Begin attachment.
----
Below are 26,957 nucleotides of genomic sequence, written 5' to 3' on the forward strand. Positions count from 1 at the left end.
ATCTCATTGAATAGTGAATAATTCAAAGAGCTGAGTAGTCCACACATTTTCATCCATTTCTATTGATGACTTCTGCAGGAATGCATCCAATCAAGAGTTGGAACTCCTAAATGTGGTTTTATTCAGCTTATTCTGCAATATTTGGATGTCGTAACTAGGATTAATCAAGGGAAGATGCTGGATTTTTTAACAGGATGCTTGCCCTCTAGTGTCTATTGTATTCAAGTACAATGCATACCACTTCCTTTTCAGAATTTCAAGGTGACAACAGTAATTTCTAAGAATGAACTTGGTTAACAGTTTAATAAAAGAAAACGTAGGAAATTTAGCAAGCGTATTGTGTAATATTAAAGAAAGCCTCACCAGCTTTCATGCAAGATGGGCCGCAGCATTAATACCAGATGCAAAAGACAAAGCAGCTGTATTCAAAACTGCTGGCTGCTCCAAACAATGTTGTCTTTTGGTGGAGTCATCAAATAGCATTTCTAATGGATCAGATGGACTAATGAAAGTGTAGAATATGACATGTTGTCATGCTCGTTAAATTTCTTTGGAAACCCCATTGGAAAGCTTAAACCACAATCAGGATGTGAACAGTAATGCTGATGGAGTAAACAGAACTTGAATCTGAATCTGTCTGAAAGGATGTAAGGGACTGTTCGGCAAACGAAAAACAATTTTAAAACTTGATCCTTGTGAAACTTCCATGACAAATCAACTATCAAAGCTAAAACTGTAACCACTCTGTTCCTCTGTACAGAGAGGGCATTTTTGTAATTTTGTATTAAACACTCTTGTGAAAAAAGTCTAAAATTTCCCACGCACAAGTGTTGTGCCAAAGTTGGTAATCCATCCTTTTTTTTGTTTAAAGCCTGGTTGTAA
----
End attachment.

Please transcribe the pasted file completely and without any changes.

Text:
Below are 26,957 nucleotides of genomic sequence, written 5' to 3' on the forward strand. Positions count from 1 at the left end.
ATCTCATTGAATAGTGAATAATTCAAAGAGCTGAGTAGTCCACACATTTTCATCCATTTCTATTGATGACTTCTGCAGGAATGCATCCAATCAAGAGTTGGAACTCCTAAATGTGGTTTTATTCAGCTTATTCTGCAATATTTGGATGTCGTAACTAGGATTAATCAAGGGAAGATGCTGGATTTTTTAACAGGATGCTTGCCCTCTAGTGTCTATTGTATTCAAGTACAATGCATACCACTTCCTTTTCAGAATTTCAAGGTGACAACAGTAATTTCTAAGAATGAACTTGGTTAACAGTTTAATAAAAGAAAACGTAGGAAATTTAGCAAGCGTATTGTGTAATATTAAAGAAAGCCTCACCAGCTTTCATGCAAGATGGGCCGCAGCATTAATACCAGATGCAAAAGACAAAGCAGCTGTATTCAAAACTGCTGGCTGCTCCAAACAATGTTGTCTTTTGGTGGAGTCATCAAATAGCATTTCTAATGGATCAGATGGACTAATGAAAGTGTAGAATATGACATGTTGTCATGCTCGTTAAATTTCTTTGGAAACCCCATTGGAAAGCTTAAACCACAATCAGGATGTGAACAGTAATGCTGATGGAGTAAACAGAACTTGAATCTGAATCTGTCTGAAAGGATGTAAGGGACTGTTCGGCAAACGAAAAACAATTTTAAAACTTGATCCTTGTGAAACTTCCATGACAAATCAACTATCAAAGCTAAAACTGTAACCACTCTGTTCCTCTGTACAGAGAGGGCATTTTTGTAATTTTGTATTAAACACTCTTGTGAAAAAAGTCTAAAATTTCCCACGCACAAGTGTTGTGCCAAAGTTGGTAATCCATCCTTTTTTTTGTTTAAAGCCTGGTTGTAA